Touken Ranbu Warriors has finally reached the hands of the non-Japanese speakers in English, about 3 months since its original Japanese release. The game is available for Nintendo Switch and PC via Steam, with the Steam version having up to 4K support and 60 FPS.
For the record, this review is based on the Nintendo Switch version.
HANDLE SWORD WITH CARE
The options menu is not very extensive, with things like:
- Difficulty: Easy / Normal / Hard. On Easy, dodges are automatic
- Vibration On / Off
- Auto / Manual Lock-on
- Display Enemy HP: All / Strong Enemies Only / None
- Battle Hints On / Off
- Message Speed: Slow / Normal / Fast / Instant
- Subtitles On / Off
- DLC Outfit Applicable Location: Honmaru / Honmaru and Replay
- Vertical / Horizontal: Standard / Inverted
- Speed: Slow / Slightly Slow / Normal / Slightly Fast / Fast
- Music / SFX / Voice
The control schemes can be changed between “Easy Mode” and “Regular Mode”, with Easy Mode allowing you to just do a single button mash. Unusually enough, you’re allowed to remap the buttons on the Nintendo Switch. We have the technology!!!
HISTORY LESSON WITH THE LADS
As the story goes, the 15 playable sword boys – Touken Danshi – reside at a honmaru which does not have a master. Nonetheless, Konnosuke and the bureaucracy of the oblique Time Government task them to maintain the history’s timeline, in the hopes that they may someday be able to welcome their master home. As they travel back and forth incidents that are key to each team member’s respective histories, they are joined by Omokage, who’s been going solo all this while.
While the fixes seem very linear at first, one does begin to wonder just how far reaching the History Retrograde Army is…
For the fans, the story is actually both quite intriguing and immersive, seeing how the swords, while acknowledging their roles as weapons, do note that some of the “real timeline” events are quite unsavoury. After all, a number of these are predicated on ensuring key members die.
I have to emphasize for the fans, as I don’t think the game does a very good job at establishing the links between them. It does get said in text later on to a degree, but if you don’t already have the context, you might be wondering why the hell Yamanbagiri Chougi is being such a little shit to Yamanbagiri Kunihiro, for example. You can get a little more interaction between the characters as all of them have Bond Conversations with each other, some of them unlocking only after completing enough story missions.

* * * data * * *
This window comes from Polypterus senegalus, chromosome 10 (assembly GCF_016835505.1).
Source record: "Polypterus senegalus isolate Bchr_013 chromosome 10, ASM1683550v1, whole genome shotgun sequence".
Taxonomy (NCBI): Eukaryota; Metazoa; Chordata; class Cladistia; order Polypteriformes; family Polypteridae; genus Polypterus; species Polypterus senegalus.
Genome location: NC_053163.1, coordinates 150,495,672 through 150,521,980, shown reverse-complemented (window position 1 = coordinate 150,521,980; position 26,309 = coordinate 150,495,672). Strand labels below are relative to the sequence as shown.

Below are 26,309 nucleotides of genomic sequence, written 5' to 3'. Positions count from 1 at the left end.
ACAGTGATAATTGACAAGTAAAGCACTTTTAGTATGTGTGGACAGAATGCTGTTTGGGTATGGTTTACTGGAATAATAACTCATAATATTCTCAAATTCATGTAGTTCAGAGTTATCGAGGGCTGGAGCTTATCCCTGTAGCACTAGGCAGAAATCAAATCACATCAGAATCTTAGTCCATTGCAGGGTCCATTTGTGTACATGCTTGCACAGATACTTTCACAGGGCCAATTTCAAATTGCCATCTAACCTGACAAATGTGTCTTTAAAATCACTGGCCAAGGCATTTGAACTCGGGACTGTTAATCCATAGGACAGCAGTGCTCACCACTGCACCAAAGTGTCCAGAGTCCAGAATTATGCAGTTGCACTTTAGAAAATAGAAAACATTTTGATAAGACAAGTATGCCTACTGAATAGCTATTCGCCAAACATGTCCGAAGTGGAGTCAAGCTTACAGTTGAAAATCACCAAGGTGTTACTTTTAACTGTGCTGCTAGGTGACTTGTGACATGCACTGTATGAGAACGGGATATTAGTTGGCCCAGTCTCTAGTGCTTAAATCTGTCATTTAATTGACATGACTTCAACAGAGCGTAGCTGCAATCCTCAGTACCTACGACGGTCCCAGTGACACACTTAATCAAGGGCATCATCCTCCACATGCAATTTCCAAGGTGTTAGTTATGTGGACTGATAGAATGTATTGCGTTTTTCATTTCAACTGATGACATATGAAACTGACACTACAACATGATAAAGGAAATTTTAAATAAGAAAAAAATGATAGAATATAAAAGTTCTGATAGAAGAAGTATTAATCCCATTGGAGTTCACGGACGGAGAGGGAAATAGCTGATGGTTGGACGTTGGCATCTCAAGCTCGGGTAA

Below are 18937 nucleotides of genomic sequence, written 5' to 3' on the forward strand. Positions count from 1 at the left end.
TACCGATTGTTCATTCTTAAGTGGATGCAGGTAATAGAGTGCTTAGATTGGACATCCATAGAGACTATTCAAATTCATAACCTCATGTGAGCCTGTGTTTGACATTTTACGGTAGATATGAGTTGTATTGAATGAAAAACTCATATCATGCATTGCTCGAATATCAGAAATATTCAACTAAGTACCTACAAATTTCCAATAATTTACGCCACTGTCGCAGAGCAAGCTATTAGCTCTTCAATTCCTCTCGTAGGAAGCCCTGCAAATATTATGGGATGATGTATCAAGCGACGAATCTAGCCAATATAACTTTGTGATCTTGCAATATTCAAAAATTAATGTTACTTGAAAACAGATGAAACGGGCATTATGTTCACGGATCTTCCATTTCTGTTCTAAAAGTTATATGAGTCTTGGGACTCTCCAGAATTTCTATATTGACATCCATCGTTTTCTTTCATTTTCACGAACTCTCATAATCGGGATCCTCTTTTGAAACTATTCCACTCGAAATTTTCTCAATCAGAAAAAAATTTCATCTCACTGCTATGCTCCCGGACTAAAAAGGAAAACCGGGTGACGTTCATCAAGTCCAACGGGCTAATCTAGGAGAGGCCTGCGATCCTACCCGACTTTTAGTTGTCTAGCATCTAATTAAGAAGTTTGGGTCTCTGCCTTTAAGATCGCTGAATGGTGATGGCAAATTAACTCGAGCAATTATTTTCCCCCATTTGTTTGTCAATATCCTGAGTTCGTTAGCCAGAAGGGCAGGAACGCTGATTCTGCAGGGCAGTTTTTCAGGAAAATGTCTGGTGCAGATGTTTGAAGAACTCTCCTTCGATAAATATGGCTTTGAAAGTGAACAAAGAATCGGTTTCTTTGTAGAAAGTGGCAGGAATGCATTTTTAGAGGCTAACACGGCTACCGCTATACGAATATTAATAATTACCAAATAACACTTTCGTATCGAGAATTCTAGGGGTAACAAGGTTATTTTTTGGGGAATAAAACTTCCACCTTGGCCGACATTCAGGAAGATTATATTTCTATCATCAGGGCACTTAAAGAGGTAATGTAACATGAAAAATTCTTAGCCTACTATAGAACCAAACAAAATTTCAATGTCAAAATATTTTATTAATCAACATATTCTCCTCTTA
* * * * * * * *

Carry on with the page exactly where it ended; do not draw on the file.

IN A FLURRY OF SAKURA
It’s honestly quite astonishing how many different animations each attack can have depending on you prior inputs or combos: sure, they all have roughly the same base animation, but they do each have their own flair. The recycled animations aside, the characters respond differently to characters they end up getting paired with, which makes it more unique. The camera really sucks ass sometimes though.
There’s also something to be said about the character models and their physics as they flow quite well, and sometimes get stuck – both in the expected way because of how much fabric there is, and the buggy way. The OST is quite nice too as each sword has their own leitmotif, separate from the ones they already have in the browser game.
All the lads have their voice actors reprise their roles as you might expect, besides Omokage who’s new to this title. The 3D models admittedly have some jank in the in-game cutscenes over the pre-rendered ones, but they’ve given enough thought to make them expressive as they converse. Incidentally, the localization seems to be different from the Johren browser game, with several terms left untranslated and honorifics used. I can’t speak for the browser game since my main account is on the Japanese side, but I did find some of the dialogue amusing. Make of that what you will.
All DLC are cosmetics, and are practically priced akin to daylight robbery for more music, honmaru backgrounds and internal affairs outfits. If you’re a doting saniwa with more cash to spare, then feel free to dole out the koban for your beloveds.
Additionally, there’s a photo mode with a selection of filters, stickers, and the like. I didn’t play around with this all that much.
MORE FRAMES THAN A BROWSER
I say this with nothing but affection, but yes, Touken Ranbu Warriors is a much more interactive game than the original game, and way higher polygon count. I still have no idea how I kept playing the original game, and indeed, do wonder what exactly people spend so much on in the browser game – resources, one supposes – but that’s neither here nor there. Anyway.